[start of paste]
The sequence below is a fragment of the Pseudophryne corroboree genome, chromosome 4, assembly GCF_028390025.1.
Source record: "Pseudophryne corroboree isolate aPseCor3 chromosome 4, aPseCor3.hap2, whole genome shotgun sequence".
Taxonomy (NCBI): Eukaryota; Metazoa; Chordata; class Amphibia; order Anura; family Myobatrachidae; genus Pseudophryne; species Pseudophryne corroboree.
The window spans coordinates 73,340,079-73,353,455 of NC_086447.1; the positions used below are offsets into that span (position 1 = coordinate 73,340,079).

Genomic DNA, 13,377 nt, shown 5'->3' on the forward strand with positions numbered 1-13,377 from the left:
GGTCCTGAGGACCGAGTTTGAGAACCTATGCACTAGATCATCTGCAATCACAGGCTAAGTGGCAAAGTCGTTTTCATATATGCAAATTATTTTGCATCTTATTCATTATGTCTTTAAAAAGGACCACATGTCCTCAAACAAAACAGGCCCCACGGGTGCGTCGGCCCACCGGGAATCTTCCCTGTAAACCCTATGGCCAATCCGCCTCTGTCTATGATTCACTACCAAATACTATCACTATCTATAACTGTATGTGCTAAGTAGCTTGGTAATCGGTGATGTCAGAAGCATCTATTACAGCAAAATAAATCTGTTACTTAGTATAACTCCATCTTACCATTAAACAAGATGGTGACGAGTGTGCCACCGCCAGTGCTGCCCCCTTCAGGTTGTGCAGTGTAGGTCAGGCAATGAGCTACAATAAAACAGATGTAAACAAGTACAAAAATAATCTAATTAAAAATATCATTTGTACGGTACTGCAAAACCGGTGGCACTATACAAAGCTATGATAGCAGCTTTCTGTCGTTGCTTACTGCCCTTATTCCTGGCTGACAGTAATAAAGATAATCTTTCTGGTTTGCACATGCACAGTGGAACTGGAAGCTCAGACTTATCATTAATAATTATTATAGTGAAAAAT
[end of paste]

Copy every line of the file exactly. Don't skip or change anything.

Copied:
The sequence below is a fragment of the Pseudophryne corroboree genome, chromosome 4, assembly GCF_028390025.1.
Source record: "Pseudophryne corroboree isolate aPseCor3 chromosome 4, aPseCor3.hap2, whole genome shotgun sequence".
Taxonomy (NCBI): Eukaryota; Metazoa; Chordata; class Amphibia; order Anura; family Myobatrachidae; genus Pseudophryne; species Pseudophryne corroboree.
The window spans coordinates 73,340,079-73,353,455 of NC_086447.1; the positions used below are offsets into that span (position 1 = coordinate 73,340,079).

Genomic DNA, 13,377 nt, shown 5'->3' on the forward strand with positions numbered 1-13,377 from the left:
GGTCCTGAGGACCGAGTTTGAGAACCTATGCACTAGATCATCTGCAATCACAGGCTAAGTGGCAAAGTCGTTTTCATATATGCAAATTATTTTGCATCTTATTCATTATGTCTTTAAAAAGGACCACATGTCCTCAAACAAAACAGGCCCCACGGGTGCGTCGGCCCACCGGGAATCTTCCCTGTAAACCCTATGGCCAATCCGCCTCTGTCTATGATTCACTACCAAATACTATCACTATCTATAACTGTATGTGCTAAGTAGCTTGGTAATCGGTGATGTCAGAAGCATCTATTACAGCAAAATAAATCTGTTACTTAGTATAACTCCATCTTACCATTAAACAAGATGGTGACGAGTGTGCCACCGCCAGTGCTGCCCCCTTCAGGTTGTGCAGTGTAGGTCAGGCAATGAGCTACAATAAAACAGATGTAAACAAGTACAAAAATAATCTAATTAAAAATATCATTTGTACGGTACTGCAAAACCGGTGGCACTATACAAAGCTATGATAGCAGCTTTCTGTCGTTGCTTACTGCCCTTATTCCTGGCTGACAGTAATAAAGATAATCTTTCTGGTTTGCACATGCACAGTGGAACTGGAAGCTCAGACTTATCATTAATAATTATTATAGTGAAAAAT